Concurrency in Go

Published on 2021/09/20

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by Gasper Vozel

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Concurrency in Go is an extensive topic, and we won’t cover all the things in this post. There are tons of articles and several books that cover concurrency in depth.


The goal of this post is to cover topics between basic and advance. We’ll cover the usage of sync.WaitGroup and channels. Those two things combined can be powerful tools.


Let’s start first with sync.WaitGroup. The idea is to count how many goroutines we have scheduled and wait for them to finish. There is a simple example on Go by Example that shows this in action:

const WORKERS = 5

func main() {
	var wg sync.WaitGroup  // initialise the goroutine "counter"

	for i := 1; i <= WORKERS; i++ {
		wg.Add(1)  // add +1 to the counter
		go func(id int, wg *sync.WaitGroup) {
			defer wg.Done()  // add -1 to the counter
			fmt.Printf("Worker %d starting\n", id)

			time.Sleep(time.Second * 1) // Sleep to simulate an expensive task.
			fmt.Printf("Worker %d done\n", id)
		}(i)
	}
	wg.Wait()  // wait for the counter to be 0 (i.e. wait for all goroutines to finish)
}

This is very straightforward. Now let’s look at goroutines and channels:

func processAnimal(animal string) string{
    time.Sleep(time.Second * 1) // Sleep to simulate an expensive task.
    return animal
}

func main() {
    animals := []string{"dog", "cat", "bird"}
	results := []string{}
	resultStream := make(chan string)

	for _, animal := range animals {
		go func(a string) {
			resultStream <- processAnimal(a)
		}(animal)
	}

	for i := 0; i < len(animals); i++ {
		result := <-resultStream
		results = append(results, result)
	}

	return results
}

Channel serves as a pipe for a stream of information. That’s why it’s a good idea to end chan variable names with the word “Stream”.

We have a slice of animals we want to process concurrently. We loop through them, fire a goroutine for each, and write the result to the channel.

In the end, we read from the channel. Keep in mind that result := <-resultStream is a blocking operation. It will block if the channel is empty. This is covered in A Tour of Go.

This is great, but what if you want to process 10k animals? This code will spawn 10k goroutines, and it will consume a lot of our resources. We probably don’t want this. What we can do is combine sync.WaitGroup and channels:

const WORKERS = 3

func processAnimal(animal string, taskId int) string {
	fmt.Printf("Processing animal %s (taskID: %d)...\n", animal, taskId)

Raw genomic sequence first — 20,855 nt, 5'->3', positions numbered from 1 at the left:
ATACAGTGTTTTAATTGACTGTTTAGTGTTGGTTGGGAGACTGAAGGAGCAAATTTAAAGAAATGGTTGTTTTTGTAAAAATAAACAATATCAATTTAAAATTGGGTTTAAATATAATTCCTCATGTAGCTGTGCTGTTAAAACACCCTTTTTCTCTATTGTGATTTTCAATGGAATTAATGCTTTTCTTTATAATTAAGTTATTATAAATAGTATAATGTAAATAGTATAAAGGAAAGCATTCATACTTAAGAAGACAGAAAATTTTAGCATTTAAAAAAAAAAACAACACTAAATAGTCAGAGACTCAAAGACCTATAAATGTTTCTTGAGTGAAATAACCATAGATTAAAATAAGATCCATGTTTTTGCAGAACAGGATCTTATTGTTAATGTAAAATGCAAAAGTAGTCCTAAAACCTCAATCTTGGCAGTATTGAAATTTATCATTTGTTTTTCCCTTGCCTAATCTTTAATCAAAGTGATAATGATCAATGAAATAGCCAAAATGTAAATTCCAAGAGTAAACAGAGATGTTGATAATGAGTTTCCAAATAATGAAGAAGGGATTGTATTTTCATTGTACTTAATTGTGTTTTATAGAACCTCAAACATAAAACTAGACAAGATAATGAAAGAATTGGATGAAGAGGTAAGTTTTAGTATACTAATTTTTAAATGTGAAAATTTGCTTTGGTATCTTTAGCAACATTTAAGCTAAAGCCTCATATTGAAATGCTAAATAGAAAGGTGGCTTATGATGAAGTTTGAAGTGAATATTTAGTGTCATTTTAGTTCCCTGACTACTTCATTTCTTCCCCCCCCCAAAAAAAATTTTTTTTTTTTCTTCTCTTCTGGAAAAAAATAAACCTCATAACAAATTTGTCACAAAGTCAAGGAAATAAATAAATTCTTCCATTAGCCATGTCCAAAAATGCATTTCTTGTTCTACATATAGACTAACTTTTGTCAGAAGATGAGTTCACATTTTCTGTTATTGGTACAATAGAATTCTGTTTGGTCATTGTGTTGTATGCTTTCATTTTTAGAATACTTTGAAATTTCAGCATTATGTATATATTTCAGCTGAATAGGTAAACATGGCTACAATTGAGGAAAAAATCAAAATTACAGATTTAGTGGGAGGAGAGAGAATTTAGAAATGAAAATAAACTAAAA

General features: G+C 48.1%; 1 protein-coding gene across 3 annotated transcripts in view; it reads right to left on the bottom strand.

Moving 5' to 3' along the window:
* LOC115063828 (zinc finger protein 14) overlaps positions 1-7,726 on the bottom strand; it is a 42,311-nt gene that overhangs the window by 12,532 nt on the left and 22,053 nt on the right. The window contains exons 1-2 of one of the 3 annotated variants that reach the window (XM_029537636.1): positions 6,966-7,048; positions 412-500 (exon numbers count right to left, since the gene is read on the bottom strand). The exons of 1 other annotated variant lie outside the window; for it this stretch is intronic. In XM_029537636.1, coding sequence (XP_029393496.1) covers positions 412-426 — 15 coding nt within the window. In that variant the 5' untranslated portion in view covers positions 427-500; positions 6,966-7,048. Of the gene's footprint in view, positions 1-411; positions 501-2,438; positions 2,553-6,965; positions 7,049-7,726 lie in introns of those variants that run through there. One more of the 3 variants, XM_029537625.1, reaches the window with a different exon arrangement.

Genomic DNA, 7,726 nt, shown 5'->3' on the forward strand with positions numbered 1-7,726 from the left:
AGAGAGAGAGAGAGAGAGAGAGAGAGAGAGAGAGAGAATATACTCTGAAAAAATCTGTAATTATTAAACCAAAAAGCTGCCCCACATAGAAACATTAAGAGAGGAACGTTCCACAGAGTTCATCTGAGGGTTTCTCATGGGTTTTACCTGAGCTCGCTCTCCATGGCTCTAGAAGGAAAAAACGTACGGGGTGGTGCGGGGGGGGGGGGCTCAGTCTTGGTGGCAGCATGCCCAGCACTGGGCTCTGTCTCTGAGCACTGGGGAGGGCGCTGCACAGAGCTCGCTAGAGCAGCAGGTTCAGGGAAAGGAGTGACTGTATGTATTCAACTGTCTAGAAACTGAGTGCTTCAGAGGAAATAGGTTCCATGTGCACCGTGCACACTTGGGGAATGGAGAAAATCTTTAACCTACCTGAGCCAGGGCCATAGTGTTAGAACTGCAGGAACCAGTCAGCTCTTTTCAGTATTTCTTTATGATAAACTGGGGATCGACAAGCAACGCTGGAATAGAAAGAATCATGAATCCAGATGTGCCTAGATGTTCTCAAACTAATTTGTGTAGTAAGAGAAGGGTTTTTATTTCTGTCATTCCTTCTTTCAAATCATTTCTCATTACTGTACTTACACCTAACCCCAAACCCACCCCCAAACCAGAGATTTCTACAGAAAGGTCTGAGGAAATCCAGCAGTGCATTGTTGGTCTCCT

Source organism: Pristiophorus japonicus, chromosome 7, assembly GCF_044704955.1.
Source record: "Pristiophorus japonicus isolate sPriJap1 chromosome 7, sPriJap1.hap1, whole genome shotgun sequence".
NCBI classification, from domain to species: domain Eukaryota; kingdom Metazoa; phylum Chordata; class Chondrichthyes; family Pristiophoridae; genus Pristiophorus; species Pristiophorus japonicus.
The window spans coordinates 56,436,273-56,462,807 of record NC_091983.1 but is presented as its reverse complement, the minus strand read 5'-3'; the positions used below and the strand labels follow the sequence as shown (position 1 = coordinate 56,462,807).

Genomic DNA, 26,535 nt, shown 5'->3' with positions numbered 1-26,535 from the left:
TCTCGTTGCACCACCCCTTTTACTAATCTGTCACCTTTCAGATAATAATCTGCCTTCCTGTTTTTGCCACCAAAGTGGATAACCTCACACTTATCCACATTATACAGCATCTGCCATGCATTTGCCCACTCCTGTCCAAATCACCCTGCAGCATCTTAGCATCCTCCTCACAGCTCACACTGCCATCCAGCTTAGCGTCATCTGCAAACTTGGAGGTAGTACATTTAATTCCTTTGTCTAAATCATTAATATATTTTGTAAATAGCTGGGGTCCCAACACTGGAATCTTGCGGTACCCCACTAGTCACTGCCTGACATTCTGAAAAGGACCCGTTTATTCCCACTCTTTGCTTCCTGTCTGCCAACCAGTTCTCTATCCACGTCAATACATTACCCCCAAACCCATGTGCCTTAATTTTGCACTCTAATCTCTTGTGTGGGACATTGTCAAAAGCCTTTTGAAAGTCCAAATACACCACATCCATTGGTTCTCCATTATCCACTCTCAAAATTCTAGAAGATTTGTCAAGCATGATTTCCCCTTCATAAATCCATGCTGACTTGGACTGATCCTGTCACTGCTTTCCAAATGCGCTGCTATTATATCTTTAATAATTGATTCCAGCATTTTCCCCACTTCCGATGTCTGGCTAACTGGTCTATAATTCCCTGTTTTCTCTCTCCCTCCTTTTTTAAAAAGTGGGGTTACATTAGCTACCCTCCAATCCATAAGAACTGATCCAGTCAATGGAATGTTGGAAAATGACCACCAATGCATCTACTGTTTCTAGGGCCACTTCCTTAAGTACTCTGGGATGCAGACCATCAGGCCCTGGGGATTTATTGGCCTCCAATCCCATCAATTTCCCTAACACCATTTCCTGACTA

time.Sleep(time.Second * 1) // Sleep to simulate an expensive task.
	return animal
}

func main() {
	animals := []string{"dog", "cat", "bird", "monkey", "fish", "snake", "whale"}
	resultStream := make(chan string, len(animals))
	animalStream := make(chan string)

	var wg sync.WaitGroup
	for i := 1; i <= WORKERS; i++ {
		wg.Add(1)
		go func(id int) {
			defer wg.Done() // On return, notify the WaitGroup that we're done.
			// Get animals from the channel. Don't forget to close the `animalStream`
			// when you are done sending the data in or else you will have a deadlock
			// here.
			for a := range animalStream {
				fmt.Printf("Worker %d starting\n", id)
				resultStream <- processAnimal(a, id)
				fmt.Printf("Worker %d done\n", id)
			}
		}(i)
	}

	//
	for _, animal := range animals {
		animalStream <- animal
	}

	// Close the `animalStream` chan to indicate that we are done sending the data.
	close(animalStream)

	wg.Wait() // Wait for all goroutines to finish their work.

	// Gather the data
	for i := 0; i < len(animals); i++ {
		result := <-resultStream
		fmt.Printf("We have the processed data ready: %s\n", result)
	}
}

In this example, we say we’ll have 3 workers processing our animals. They will all run concurrently, and when one finishes its job, it will immediately start processing another animal. We use sync.WaitGroup to make sure we wait for all goroutines to finish their job before we start reading the result. Keep in mind that if one animal is stuck while getting processed, we’ll be waiting for all results because with wg.Wait(), we say we need to wait for all workers to finish all their jobs.

We use the animalStream channel to send the data to the goroutine, which can be unbuffered because we have already defined a receiver for it (in the goroutine: for a := range animalStream). An unbuffered channel will block the sender until the receiver has received the value. Here, you need to close the channel after you pushed all the data you need to process. Otherwise, the goroutines won’t know when to exit from the for a := range animalStream. In other words, we will have a deadlock inside the goroutine.

Another way of telling the goroutine we have finished sending the data in is to create a dedicated channel e.g. done := make(chan bool)`, and use a select statement inside the for a := range animalStream.

For sending the data out of goroutines, we have created a resultStream channel. Here we have to define the length of the channel (i.e., it needs to be buffered) because we will first write all the data in the channel and then read from it.

I hope you have learned something new about Go and concurrently. All the examples above and several more are in this repository.